Apart from bullying, the cyber user is open to manipulation as well. This is on account of the non transparency to the public of the company’s algorithmic designs and principles.The manipulation is insidious and here is how it plays out : users of several popular SM platforms choose topics and handles to follow. However, non-transparent algorithms regulate the content that comes on view. So, if for example, a user ‘likes’ a couple of photos of cuisine, their feed will be flooded with images and content related to delectable delicacies, even though they are not following any chefs or have not selected food as a chosen topic of interest. The critical issue here is, explicit permission has not been given to anybody, leave alone an anonymous bot, to ‘curate’ our lists for us. This curation is across sites e.g. the ‘percentage matches’ of movie viewing sites.  Nowadays, the ‘word of mouth’ of family and friends is increasingly getting replaced by ‘word of bot’. All this targeted meddling discourages deeper deliberation, making users mentally lazy. They are ready to go with the manipulated ‘flow’ and become statistics for money generation apart from getting more deeply hooked to their screens.

 

Also, certain types of conversations get amplified by these programmed algorithms and others not. They are designed to pick out 'leanings' (such as right or left leaning) rather than meaningful conversations (such as climate change or gender equality for instance). So instead of the popular mediums of communication being used to bring about impactful change, they accidentally or deliberately end up increasing the polarisation of thought and bring more divisions in society.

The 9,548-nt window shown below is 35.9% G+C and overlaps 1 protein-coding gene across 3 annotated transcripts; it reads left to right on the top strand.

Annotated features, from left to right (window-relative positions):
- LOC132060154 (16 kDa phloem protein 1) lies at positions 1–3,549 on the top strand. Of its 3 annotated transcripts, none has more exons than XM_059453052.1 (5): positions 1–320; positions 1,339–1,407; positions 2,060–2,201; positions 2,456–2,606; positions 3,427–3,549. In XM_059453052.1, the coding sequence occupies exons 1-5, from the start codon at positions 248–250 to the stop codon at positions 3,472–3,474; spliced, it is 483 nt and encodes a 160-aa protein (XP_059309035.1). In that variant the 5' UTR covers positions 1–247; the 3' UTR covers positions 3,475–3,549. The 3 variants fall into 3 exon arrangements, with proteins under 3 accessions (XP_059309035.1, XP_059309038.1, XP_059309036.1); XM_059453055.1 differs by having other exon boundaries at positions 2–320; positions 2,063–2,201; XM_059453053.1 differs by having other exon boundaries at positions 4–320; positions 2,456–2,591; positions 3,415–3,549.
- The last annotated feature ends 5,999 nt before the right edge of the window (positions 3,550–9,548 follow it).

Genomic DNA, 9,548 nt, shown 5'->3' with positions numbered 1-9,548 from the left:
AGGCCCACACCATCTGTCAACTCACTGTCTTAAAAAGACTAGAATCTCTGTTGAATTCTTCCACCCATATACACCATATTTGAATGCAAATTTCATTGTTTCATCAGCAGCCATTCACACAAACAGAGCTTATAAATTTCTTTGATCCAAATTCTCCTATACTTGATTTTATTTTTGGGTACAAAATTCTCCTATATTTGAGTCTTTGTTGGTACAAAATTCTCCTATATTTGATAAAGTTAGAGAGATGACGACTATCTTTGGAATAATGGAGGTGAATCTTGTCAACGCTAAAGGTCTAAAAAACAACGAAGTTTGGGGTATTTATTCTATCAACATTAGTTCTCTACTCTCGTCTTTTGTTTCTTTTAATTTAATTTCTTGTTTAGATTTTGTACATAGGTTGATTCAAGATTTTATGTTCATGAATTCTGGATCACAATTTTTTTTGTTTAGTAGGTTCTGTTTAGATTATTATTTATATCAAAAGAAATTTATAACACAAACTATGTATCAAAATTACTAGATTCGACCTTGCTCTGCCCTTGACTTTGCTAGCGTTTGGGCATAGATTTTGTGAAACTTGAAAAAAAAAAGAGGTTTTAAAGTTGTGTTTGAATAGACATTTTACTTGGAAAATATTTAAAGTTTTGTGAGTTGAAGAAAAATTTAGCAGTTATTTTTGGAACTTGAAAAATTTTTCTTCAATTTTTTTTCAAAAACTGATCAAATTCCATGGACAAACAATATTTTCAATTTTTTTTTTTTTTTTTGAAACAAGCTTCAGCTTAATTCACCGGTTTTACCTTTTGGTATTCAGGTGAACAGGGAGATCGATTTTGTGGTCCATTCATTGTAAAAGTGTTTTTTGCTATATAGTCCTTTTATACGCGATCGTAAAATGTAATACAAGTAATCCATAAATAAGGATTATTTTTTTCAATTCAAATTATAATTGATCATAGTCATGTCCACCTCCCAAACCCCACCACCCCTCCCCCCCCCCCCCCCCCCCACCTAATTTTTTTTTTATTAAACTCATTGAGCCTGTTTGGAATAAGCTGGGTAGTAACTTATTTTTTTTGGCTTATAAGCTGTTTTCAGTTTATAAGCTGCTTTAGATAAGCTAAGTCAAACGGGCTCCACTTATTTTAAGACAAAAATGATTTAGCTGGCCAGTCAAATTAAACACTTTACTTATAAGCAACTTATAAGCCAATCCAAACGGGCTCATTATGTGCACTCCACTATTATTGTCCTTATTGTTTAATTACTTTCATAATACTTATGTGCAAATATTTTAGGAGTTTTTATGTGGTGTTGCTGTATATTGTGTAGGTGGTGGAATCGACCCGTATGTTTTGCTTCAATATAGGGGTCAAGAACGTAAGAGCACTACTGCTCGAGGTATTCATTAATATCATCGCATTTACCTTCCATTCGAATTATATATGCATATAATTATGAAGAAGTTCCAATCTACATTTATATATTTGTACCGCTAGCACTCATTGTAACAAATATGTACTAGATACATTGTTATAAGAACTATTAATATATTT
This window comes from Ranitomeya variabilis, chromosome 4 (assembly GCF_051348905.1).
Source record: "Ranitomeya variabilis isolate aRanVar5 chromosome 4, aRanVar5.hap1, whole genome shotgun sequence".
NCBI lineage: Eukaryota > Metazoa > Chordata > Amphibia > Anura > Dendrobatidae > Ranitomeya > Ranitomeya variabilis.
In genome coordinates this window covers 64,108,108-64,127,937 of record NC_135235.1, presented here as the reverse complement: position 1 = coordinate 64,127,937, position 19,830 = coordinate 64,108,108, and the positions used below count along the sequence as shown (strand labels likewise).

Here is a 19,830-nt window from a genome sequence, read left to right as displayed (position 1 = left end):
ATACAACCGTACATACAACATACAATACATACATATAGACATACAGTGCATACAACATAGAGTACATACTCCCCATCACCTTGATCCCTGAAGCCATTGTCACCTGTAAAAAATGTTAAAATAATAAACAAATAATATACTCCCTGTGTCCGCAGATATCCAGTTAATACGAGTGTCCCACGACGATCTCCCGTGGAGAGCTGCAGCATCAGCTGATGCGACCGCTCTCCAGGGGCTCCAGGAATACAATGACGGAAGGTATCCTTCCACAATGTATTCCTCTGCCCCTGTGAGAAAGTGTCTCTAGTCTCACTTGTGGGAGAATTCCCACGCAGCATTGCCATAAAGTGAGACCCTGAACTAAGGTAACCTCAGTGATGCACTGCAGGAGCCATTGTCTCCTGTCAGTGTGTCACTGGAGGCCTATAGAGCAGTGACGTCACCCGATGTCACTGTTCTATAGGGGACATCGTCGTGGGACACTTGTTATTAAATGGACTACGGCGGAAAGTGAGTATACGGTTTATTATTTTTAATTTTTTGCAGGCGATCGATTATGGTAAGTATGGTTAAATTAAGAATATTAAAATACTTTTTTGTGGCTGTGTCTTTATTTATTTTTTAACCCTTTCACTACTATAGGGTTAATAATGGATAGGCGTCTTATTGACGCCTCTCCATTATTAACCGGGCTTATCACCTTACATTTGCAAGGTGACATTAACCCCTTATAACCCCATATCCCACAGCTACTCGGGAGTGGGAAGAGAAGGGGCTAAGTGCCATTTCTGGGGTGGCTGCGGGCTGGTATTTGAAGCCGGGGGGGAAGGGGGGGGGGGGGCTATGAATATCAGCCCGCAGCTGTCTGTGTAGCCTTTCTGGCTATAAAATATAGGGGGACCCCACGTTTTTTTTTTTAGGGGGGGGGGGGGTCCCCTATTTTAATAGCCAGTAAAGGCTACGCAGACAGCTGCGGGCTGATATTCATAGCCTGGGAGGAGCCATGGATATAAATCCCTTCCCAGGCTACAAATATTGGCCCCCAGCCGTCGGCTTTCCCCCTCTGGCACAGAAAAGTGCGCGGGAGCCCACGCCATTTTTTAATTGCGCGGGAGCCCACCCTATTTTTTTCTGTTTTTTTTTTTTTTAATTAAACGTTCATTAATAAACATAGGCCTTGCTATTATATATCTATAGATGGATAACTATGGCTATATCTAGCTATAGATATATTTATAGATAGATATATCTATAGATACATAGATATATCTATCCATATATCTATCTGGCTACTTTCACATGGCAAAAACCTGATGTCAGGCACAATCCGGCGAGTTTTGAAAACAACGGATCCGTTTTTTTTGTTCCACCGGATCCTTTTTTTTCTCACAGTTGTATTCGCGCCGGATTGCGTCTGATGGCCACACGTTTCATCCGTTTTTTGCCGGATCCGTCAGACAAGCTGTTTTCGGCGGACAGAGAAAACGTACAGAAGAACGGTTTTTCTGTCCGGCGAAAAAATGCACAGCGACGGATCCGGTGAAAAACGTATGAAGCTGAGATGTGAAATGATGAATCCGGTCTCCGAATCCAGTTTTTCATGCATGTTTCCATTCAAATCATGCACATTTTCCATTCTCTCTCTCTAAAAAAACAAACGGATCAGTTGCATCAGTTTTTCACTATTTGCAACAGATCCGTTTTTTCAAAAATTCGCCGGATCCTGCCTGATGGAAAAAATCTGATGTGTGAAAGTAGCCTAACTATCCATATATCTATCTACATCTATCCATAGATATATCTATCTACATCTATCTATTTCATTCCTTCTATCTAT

Were it widely known what instructions computer algorithms for social media have been programmed with and under whose direction, checks and balances could be put in place.

Currently, there are few truly effective external checks. Whistleblowers from social media companies have highlighted how some company bosses take cyber safety feedback from in- house as well as outsourced professional experts poorly; their main focus being on hooking followers and garnering profits through selling user information. It is ironical that there are 'weapons inspectors' to stall the build up of arms and ammunition in countries but no such stringent safety checks for algorithm creation. Whereas creation of new platforms of communications among people can be conducive to inclusion and social cohesiveness, manipulation of people’s minds can inculcate addiction and lead to mental breakdowns. Behind the scenes manipulation of content can give an unfair advantage to businesses and political parties.

In fact, the alarming negative power of anonymity was demonstrated  recently, when a prominent journalist in India was arrested on the basis of an FIR lodged by an unknown handle. It could well have been a bot. It was indeed sobering to think that artificial intelligence could actually get a human into jail, no questions asked. It took the police several months to identify some face behind the handle, retrospectively, long after the journalist was released on bail.

 

In case no anonymity was allowed on any platform, enormous resources would be saved. Cyber police could free up a large proportion of the hours spent in uncovering hidden identities. Like the traffic rules which prevent owners from driving cars with blackened windows, similar rules of transparency would work wonders for cyber traffic!